CONNELL: Well, let me answer then –

FALINSKI: – but it wasn’t going to go up from the long term average of about 140,000 people a year to nearly half a million.

CONNELL: What’s drastically changed is how we do it. So, demand-driven has always been the temporary side of it.

FALINSKI: That is not true, Tom. Our immigration system has always been based on the skills that Australia needs. What you’re saying is that under this Government it has become demand-driven by the needs and wants of Vice Chancellors at the big universities. That Australia and our immigration system –

CONNELL: How were international students not demand-driven under the Coalition?

FALINSKI: Because we allowed universities to bring in a quality number of students which helped us fund our higher education.

CONNELL: Did you ever limit the number?

FALINSKI: Like the quantum physics lab at the University of NSW –

CONNELL: Did you ever limit the number?

FALINSKI: – but it was never done on an open gates approach. Sure, if you want to throw the gates open –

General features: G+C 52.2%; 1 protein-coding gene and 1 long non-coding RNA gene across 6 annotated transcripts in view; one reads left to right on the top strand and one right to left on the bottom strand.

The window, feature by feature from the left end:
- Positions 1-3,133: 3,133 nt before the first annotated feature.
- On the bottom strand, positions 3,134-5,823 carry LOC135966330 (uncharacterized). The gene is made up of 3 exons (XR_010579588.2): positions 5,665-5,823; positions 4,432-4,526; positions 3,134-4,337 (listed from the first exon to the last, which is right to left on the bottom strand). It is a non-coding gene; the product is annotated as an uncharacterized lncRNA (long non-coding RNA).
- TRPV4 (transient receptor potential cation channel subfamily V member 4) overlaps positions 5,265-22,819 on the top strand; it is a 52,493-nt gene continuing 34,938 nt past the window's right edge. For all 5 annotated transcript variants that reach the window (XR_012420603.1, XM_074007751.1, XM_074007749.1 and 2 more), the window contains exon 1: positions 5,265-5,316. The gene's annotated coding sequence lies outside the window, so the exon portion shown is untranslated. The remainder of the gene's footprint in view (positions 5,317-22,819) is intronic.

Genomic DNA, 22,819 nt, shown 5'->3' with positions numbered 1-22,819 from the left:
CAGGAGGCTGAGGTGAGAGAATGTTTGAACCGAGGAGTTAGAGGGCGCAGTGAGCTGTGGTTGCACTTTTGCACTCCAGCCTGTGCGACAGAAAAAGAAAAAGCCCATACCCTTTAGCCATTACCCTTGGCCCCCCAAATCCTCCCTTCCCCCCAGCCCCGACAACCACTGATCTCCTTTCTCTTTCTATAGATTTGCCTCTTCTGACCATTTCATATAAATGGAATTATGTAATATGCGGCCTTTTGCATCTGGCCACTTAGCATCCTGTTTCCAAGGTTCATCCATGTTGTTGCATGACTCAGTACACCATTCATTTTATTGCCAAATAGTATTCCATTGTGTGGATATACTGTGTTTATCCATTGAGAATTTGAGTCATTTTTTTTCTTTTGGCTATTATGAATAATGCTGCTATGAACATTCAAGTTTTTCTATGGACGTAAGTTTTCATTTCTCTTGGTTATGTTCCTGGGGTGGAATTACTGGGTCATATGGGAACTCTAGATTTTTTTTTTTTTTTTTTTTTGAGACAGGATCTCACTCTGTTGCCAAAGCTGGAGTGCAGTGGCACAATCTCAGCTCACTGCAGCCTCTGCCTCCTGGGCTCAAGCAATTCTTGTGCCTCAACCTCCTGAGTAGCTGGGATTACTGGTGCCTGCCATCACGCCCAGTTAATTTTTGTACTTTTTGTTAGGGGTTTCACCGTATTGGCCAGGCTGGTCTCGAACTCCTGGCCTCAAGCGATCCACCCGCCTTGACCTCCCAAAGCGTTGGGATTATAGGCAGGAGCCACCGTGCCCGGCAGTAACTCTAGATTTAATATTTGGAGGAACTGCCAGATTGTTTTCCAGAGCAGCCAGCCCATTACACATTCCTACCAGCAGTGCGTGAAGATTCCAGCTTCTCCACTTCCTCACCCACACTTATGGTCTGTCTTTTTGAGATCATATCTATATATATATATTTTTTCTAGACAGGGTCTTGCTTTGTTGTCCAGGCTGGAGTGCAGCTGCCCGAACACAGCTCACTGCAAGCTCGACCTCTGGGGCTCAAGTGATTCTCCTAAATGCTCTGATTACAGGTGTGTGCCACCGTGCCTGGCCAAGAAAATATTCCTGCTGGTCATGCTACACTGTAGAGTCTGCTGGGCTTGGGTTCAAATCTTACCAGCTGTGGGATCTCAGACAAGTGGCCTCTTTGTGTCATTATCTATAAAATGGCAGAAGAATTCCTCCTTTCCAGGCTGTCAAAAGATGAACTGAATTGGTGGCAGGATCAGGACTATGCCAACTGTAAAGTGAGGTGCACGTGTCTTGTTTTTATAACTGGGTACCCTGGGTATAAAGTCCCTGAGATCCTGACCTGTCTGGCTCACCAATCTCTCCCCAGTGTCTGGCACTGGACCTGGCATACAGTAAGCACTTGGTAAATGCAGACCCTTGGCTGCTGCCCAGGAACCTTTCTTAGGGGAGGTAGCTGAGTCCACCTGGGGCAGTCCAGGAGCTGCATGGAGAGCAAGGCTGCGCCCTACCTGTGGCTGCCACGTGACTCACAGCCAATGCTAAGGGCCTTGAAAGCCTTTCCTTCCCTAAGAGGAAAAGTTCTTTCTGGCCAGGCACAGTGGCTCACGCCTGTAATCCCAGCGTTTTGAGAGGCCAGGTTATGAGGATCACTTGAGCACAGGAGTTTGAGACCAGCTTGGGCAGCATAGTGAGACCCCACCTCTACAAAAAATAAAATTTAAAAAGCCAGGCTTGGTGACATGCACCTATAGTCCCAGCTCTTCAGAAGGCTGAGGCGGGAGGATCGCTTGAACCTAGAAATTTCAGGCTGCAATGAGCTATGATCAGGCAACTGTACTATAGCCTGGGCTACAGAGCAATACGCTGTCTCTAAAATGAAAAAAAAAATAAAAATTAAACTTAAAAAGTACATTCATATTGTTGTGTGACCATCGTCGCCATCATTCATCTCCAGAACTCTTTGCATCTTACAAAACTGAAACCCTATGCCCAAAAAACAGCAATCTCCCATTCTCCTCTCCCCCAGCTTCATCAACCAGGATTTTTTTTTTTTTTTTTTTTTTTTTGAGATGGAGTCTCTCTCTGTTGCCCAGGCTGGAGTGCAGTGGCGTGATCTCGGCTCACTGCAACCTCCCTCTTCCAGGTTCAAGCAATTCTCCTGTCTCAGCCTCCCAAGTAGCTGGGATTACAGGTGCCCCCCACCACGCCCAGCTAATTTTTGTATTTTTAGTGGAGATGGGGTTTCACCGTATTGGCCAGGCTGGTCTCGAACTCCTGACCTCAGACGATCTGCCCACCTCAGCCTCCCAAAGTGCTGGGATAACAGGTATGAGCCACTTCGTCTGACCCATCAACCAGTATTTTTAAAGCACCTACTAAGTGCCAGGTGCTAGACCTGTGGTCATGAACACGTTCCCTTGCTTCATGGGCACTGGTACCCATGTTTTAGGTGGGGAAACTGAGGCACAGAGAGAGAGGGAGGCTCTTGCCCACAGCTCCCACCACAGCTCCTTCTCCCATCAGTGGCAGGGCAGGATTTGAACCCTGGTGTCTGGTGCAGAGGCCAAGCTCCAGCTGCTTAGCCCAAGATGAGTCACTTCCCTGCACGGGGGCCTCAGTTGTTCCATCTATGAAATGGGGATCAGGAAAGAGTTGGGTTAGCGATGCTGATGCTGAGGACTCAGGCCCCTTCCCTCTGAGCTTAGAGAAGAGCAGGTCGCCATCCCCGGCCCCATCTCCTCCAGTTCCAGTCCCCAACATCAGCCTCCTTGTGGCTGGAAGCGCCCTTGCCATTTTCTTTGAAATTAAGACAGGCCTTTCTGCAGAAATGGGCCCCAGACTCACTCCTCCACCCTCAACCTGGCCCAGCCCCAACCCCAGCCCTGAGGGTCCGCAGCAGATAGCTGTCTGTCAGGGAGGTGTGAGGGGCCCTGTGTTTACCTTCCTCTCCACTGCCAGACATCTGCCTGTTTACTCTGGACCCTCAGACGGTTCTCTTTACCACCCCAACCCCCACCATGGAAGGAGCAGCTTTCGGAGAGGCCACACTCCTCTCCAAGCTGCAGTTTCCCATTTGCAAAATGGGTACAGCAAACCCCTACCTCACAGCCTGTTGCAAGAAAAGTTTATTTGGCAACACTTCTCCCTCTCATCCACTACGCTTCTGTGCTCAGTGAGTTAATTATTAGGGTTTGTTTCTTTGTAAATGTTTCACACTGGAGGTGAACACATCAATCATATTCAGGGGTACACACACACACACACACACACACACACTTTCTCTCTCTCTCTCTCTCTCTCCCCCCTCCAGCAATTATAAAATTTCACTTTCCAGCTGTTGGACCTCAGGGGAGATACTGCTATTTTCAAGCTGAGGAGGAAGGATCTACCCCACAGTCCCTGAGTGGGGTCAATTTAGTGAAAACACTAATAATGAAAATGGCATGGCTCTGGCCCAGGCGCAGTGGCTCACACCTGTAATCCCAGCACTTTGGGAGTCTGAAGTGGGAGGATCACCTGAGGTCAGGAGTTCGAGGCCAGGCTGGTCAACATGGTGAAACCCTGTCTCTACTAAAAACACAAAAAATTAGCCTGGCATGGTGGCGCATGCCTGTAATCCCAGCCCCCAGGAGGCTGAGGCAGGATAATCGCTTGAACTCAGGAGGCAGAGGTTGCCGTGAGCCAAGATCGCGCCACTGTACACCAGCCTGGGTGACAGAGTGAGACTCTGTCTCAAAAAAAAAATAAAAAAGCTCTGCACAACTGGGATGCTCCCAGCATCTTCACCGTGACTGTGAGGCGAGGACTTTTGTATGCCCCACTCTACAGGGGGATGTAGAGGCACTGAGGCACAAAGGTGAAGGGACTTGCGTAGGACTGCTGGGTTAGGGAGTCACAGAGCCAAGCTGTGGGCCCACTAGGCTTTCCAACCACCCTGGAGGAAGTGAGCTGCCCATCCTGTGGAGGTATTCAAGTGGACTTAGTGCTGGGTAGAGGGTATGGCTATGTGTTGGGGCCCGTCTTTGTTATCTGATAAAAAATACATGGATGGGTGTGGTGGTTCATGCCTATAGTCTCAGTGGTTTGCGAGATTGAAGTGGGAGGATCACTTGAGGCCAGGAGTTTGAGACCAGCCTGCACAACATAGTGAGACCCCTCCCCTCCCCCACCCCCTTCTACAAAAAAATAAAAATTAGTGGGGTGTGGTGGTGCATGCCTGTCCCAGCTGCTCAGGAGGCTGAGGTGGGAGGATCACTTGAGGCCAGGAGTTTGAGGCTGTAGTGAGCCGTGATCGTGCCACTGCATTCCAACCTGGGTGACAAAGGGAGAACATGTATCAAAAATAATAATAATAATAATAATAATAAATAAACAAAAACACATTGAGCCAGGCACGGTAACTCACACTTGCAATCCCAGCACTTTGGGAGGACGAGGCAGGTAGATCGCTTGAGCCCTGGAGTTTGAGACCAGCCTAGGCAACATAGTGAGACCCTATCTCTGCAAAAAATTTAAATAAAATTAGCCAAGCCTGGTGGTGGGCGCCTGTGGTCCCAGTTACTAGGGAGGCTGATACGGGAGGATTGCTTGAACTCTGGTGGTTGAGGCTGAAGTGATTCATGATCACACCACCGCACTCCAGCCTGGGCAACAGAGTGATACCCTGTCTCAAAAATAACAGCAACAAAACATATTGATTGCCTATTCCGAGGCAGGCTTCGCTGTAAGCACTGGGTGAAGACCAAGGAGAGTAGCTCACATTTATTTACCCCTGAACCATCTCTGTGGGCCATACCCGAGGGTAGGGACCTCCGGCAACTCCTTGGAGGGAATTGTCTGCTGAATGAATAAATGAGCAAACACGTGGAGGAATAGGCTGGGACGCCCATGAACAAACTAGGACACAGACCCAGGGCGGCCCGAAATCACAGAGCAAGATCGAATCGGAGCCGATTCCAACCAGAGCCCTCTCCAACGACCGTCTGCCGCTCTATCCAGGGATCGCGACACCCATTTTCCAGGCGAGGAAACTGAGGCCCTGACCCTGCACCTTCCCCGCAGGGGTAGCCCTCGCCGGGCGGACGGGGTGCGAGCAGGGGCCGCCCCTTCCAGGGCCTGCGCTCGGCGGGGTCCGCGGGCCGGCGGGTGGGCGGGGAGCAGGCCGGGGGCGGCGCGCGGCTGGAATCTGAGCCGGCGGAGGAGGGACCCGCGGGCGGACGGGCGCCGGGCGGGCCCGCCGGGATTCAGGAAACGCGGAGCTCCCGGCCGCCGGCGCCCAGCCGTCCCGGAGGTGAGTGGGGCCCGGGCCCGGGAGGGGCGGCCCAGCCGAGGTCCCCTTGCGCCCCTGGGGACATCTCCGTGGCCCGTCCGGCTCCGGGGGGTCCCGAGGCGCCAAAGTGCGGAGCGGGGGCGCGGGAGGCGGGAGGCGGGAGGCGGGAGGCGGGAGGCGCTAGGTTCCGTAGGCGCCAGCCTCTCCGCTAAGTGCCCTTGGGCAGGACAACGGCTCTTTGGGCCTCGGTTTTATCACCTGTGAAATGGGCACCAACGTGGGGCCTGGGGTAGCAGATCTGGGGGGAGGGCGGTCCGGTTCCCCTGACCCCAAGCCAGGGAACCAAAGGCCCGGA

CONNELL: Did you ever limit the number?

FALINSKI: There are very few people around the world who wouldn’t want to come to an Australian university –

CONNELL: Ok. Did you ever limit the number of international students?

FALINSKI: – And I’m surprised at your line of argument. Sorry, Tom?

CONNELL: Did you ever limit the number? Did you ever limit the number of international students under the Coalition?

FALINSKI: Of course we had a limit. Of course we did. We limited the number of migrants who could come to this country based on the skills that our nation needed. Our immigration policy should serve Australians – and that’s what it’s always been designed to do and why it has been one of the most successful in the world.

CONNELL: But international students were free to come. That number wasn’t capped by the Coalition – [INAUDIBLE] temporary –

FALINSKI: Including Tom – Including Tom – Including Tom, my father, who came here as a migrant and is a refugee from Eastern Europe. So, I’m not going to be, you know, told that we’re doing something wrong simply by returning our immigration programme to its long term average.

CONNELL: Okay. Nothing changed with Labor and international students and the approach there, in terms of that being demand-driven. Patrick, I haven’t gotten to you yet, we’ve started off serious today –